The Seattle Chamber Music Society has commissioned a new work from eminent film composer James Newton Howard – and it’s a winner.
Each summer, a brand new piece of chamber music comes to life through the efforts (and wallets) of the Commissioning Club of the Seattle Chamber Music Society. This year’s world premiere, by eminent film composer James Newton Howard (“Batman Begins” and “The Dark Knight,” starring Hans Zimmer), was unveiled at Monday’s SCMS concert, and it’s a winner : one of the most memorable new works to emerge in the festival so far. Complicated, edgy and ominous, Howard’s play (titled “They’ve just gotten to that new level”) bubbles with a sense of almost cinematic drama.
It’s definitely not a score for sissies. This propulsive and energetic work for string quartet, flute and clarinet/bass clarinet pits the instruments against each other, as well as in occasional harmony. Its virtuosic demands for all six players make the piece sound positively orchestral in many passages, and the variety of colors produced by the instruments is bewildering. The top-notch sextet that premiered included string players James Ehnes, Alexander Kerr, Cynthia Phelps and Clive Greensmith, virtuoso flautist Jeffrey Barker and the infinitely subtle clarinetist Anthony McGill.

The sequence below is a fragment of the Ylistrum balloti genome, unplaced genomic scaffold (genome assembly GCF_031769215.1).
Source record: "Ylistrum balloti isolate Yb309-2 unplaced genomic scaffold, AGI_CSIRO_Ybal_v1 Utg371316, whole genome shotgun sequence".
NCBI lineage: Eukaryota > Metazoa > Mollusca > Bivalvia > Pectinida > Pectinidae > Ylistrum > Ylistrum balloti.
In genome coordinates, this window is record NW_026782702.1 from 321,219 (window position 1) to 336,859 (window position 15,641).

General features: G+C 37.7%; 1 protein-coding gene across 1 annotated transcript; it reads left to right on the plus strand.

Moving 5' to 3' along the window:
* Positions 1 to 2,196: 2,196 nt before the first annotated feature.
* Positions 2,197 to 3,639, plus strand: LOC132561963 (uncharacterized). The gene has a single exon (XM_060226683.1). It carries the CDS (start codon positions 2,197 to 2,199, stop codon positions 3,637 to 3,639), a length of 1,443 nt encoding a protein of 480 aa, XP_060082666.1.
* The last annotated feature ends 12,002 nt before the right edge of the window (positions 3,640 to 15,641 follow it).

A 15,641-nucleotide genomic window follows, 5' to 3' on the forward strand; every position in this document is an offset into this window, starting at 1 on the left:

Ehnes, who is also the festival’s artistic director, presented Howard’s first and two other works in the first half as articulately and deftly as any television commentator. He explained Howard’s original titles (the first was named after a caption in a painting, and another piano piece took its title from an overheard phrase, “We can talk about God another time”). Ehnes and pianist Andrew Armstrong gave a searing, thrilling retelling of Newton’s “1:33…At least” and Armstrong played the jazzy, meditative piano piece with easy authority.
The second half of the program was on more familiar ground: Rachmaninoff’s Trio No. 1 and Brahms’ Violin Sonata in G major (Op. 78). The trio (violinist Nurit Bar-Josef, cellist Yegor Dyachkov and Armstrong) was well balanced, with Armstrong toning down the piano part’s considerable thunderous power in order to accommodate the strings. Brahms’ final sonata got a flawless rendition from violinist Noah Bendix-Balgley, paired admirably by Max Levinson on the piano, though a little more rhythm and schmaltz from Brahms wouldn’t have gone amiss.
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We are in the penultimate week of the festival, with many highlights remaining. Clarinet fans will want to catch Wednesday’s concert featuring Anthony McGill in two works; Korngold fans are in luck on Wednesday and Friday, with his piano quintet and a suite on the programme. Next week, Franck’s Grand Piano Quintet in F Minor, and the July 27 finale will feature Bach’s “The Musical Offering.” We will be Bach.
the Seattle Chamber Music Society Summer Festival, with a world premiere by James Newton Howard on Monday night; the festival continues through July 28 at Nordstrom Recital Hall at Benaroya Hall, 200 University St., Seattle; $52 (students $16 and 30 and under; peak tickets $30); 206-283-8808, seattlechambermusic.org).